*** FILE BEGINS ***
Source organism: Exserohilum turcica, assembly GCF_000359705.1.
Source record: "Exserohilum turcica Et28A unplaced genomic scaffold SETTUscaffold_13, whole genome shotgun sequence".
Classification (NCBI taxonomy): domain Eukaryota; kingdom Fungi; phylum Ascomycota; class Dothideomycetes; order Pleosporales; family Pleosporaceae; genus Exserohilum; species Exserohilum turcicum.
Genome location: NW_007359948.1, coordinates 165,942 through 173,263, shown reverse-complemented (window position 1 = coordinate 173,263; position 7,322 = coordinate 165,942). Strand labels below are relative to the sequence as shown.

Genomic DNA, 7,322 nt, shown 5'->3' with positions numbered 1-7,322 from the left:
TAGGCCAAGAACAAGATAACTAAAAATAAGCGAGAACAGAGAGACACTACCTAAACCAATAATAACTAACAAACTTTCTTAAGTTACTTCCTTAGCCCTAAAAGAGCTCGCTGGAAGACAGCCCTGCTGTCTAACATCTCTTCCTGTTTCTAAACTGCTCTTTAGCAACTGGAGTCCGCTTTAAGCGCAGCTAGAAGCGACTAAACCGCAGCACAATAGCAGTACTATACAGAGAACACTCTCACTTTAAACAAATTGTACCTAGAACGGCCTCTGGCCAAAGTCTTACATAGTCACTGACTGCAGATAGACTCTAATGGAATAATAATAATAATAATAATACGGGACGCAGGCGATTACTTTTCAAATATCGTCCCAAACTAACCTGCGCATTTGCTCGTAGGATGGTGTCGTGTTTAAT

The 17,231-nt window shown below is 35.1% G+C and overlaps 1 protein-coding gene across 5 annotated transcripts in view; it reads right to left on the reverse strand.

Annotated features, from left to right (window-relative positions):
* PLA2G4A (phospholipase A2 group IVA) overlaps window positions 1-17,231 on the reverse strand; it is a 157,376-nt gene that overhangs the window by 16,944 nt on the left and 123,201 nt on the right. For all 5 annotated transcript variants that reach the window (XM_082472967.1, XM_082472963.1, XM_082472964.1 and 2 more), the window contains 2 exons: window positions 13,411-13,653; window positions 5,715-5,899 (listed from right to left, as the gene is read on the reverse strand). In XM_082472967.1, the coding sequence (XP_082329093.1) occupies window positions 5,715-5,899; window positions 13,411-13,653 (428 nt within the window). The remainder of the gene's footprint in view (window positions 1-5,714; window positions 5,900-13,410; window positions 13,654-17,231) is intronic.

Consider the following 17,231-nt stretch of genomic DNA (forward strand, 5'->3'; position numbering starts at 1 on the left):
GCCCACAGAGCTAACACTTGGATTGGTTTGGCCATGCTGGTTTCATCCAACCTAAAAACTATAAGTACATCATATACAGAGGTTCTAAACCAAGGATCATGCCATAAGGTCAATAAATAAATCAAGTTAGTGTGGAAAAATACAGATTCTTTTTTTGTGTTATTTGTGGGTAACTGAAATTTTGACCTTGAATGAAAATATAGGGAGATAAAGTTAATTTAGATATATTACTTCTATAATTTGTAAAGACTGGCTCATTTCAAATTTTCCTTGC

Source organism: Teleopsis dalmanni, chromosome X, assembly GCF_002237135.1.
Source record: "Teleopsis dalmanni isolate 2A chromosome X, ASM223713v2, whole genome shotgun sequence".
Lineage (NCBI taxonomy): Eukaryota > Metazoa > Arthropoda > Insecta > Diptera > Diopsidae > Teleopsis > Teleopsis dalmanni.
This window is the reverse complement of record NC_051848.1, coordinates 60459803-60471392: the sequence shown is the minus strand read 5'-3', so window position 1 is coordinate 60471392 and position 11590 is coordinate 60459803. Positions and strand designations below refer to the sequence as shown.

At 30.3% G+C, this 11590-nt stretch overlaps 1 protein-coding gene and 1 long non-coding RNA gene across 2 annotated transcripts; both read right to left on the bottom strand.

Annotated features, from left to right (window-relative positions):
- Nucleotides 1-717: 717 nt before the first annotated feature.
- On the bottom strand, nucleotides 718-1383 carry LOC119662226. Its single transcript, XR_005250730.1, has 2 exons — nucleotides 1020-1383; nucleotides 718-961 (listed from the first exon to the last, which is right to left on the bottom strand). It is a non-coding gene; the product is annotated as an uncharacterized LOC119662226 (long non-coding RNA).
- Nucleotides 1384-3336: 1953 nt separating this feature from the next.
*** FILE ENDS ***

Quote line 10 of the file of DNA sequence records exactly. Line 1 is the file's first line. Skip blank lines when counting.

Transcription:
Consider the following 17,231-nt stretch of genomic DNA (forward strand, 5'->3'; position numbering starts at 1 on the left):